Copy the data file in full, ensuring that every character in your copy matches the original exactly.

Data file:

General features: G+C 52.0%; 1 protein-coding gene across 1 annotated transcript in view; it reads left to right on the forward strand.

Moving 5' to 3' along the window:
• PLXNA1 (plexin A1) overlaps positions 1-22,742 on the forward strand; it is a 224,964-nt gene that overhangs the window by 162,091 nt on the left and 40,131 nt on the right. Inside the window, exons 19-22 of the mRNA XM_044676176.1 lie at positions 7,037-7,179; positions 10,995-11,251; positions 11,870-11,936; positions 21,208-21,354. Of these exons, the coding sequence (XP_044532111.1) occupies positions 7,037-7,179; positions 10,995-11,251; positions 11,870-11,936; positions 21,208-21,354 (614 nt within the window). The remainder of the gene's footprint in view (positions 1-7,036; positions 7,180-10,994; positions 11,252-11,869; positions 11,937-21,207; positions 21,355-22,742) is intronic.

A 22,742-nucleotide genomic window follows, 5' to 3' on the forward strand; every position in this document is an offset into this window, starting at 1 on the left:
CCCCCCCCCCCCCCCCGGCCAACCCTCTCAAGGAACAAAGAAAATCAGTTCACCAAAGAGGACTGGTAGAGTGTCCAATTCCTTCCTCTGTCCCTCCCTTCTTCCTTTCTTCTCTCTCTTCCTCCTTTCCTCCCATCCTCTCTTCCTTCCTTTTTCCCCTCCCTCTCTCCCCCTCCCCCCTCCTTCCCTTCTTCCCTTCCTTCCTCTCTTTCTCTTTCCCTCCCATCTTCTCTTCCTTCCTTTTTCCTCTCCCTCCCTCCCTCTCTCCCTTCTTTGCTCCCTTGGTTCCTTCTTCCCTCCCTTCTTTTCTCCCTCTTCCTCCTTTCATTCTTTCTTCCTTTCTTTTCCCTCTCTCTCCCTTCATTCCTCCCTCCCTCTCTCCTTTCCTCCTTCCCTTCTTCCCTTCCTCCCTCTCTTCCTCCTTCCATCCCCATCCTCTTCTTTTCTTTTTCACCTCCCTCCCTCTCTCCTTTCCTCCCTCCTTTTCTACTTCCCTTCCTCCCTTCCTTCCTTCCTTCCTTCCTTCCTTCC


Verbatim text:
General features: G+C 52.0%; 1 protein-coding gene across 1 annotated transcript in view; it reads left to right on the forward strand.

Moving 5' to 3' along the window:
• PLXNA1 (plexin A1) overlaps positions 1-22,742 on the forward strand; it is a 224,964-nt gene that overhangs the window by 162,091 nt on the left and 40,131 nt on the right. Inside the window, exons 19-22 of the mRNA XM_044676176.1 lie at positions 7,037-7,179; positions 10,995-11,251; positions 11,870-11,936; positions 21,208-21,354. Of these exons, the coding sequence (XP_044532111.1) occupies positions 7,037-7,179; positions 10,995-11,251; positions 11,870-11,936; positions 21,208-21,354 (614 nt within the window). The remainder of the gene's footprint in view (positions 1-7,036; positions 7,180-10,994; positions 11,252-11,869; positions 11,937-21,207; positions 21,355-22,742) is intronic.

A 22,742-nucleotide genomic window follows, 5' to 3' on the forward strand; every position in this document is an offset into this window, starting at 1 on the left:
CCCCCCCCCCCCCCCCGGCCAACCCTCTCAAGGAACAAAGAAAATCAGTTCACCAAAGAGGACTGGTAGAGTGTCCAATTCCTTCCTCTGTCCCTCCCTTCTTCCTTTCTTCTCTCTCTTCCTCCTTTCCTCCCATCCTCTCTTCCTTCCTTTTTCCCCTCCCTCTCTCCCCCTCCCCCCTCCTTCCCTTCTTCCCTTCCTTCCTCTCTTTCTCTTTCCCTCCCATCTTCTCTTCCTTCCTTTTTCCTCTCCCTCCCTCCCTCTCTCCCTTCTTTGCTCCCTTGGTTCCTTCTTCCCTCCCTTCTTTTCTCCCTCTTCCTCCTTTCATTCTTTCTTCCTTTCTTTTCCCTCTCTCTCCCTTCATTCCTCCCTCCCTCTCTCCTTTCCTCCTTCCCTTCTTCCCTTCCTCCCTCTCTTCCTCCTTCCATCCCCATCCTCTTCTTTTCTTTTTCACCTCCCTCCCTCTCTCCTTTCCTCCCTCCTTTTCTACTTCCCTTCCTCCCTTCCTTCCTTCCTTCCTTCCTTCCTTCC